Statistics by subject – International trade

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  • Technical products: 15-206-X2014037
    Description:

    This paper presents estimates of effective multifactor productivity (MFP) growth for Canada, the United States, Australia, Japan and selected European Union (EU) countries, based on the EU KLEMS productivity database and the World Input-Output Tables. Effective MFP growth captures the impact of the productivity gains in upstream industries on the productivity growth and international competitiveness of domestic industries, thereby providing an appropriate measure of productivity growth and international competitiveness in the production of final demand products such as consumption, investment and export products. A substantial portion of MFP growth, especially for small, open economies such as Canada’s, is attributable to gains in the production of intermediate inputs in foreign countries. Productivity growth tends to be higher in investment and export products than for the production of consumption products. Technical progress and productivity growth in foreign countries have made a larger contribution to production growth in investment and export products than in consumption products. The analysis provides empirical evidence consistent with the hypothesis that effective MFP growth is a more informative relevant indicator of international competitiveness than is standard MFP growth.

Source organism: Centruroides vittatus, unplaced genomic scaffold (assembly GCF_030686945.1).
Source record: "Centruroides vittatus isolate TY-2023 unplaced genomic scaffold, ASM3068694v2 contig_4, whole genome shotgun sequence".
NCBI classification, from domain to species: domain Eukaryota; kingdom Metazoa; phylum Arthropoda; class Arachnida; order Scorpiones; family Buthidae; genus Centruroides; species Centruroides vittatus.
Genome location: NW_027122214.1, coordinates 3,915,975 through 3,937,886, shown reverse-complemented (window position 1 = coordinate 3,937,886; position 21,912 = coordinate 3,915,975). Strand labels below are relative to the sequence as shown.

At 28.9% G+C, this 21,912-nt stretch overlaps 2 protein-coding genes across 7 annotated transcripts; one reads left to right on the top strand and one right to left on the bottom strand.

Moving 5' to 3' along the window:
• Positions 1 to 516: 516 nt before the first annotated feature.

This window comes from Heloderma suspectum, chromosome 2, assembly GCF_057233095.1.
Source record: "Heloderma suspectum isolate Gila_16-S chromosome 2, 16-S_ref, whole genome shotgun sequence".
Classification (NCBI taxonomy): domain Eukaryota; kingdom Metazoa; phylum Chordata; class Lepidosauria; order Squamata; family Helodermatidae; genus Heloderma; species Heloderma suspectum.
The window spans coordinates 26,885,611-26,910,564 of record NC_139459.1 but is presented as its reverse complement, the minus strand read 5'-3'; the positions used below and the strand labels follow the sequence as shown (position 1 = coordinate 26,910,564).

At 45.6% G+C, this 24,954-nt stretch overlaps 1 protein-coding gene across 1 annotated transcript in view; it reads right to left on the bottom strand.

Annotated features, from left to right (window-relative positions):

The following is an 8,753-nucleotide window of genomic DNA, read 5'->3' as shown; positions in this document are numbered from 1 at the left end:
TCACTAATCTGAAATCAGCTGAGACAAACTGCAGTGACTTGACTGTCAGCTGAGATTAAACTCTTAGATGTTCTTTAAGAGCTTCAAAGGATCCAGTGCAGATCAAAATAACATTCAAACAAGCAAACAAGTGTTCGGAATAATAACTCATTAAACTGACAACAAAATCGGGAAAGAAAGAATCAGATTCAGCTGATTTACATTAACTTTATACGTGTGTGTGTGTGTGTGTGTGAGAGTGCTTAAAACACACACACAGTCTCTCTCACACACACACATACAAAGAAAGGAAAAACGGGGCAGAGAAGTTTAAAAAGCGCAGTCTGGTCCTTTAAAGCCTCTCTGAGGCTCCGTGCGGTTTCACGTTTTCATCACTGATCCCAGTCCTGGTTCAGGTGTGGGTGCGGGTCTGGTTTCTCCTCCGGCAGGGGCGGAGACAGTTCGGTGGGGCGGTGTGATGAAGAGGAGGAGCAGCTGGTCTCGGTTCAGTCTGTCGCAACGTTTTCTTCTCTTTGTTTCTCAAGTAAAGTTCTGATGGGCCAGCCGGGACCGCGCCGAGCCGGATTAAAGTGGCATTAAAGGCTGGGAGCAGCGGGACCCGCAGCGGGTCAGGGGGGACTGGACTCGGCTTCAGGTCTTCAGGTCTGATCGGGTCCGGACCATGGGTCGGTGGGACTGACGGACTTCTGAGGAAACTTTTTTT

Release date: 2014-09-09

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  • Technical products: 15-206-X2014037
    Description:

    This paper presents estimates of effective multifactor productivity (MFP) growth for Canada, the United States, Australia, Japan and selected European Union (EU) countries, based on the EU KLEMS productivity database and the World Input-Output Tables. Effective MFP growth captures the impact of the productivity gains in upstream industries on the productivity growth and international competitiveness of domestic industries, thereby providing an appropriate measure of productivity growth and international competitiveness in the production of final demand products such as consumption, investment and export products. A substantial portion of MFP growth, especially for small, open economies such as Canada’s, is attributable to gains in the production of intermediate inputs in foreign countries. Productivity growth tends to be higher in investment and export products than for the production of consumption products. Technical progress and productivity growth in foreign countries have made a larger contribution to production growth in investment and export products than in consumption products. The analysis provides empirical evidence consistent with the hypothesis that effective MFP growth is a more informative relevant indicator of international competitiveness than is standard MFP growth.

    Release date: 2014-09-09

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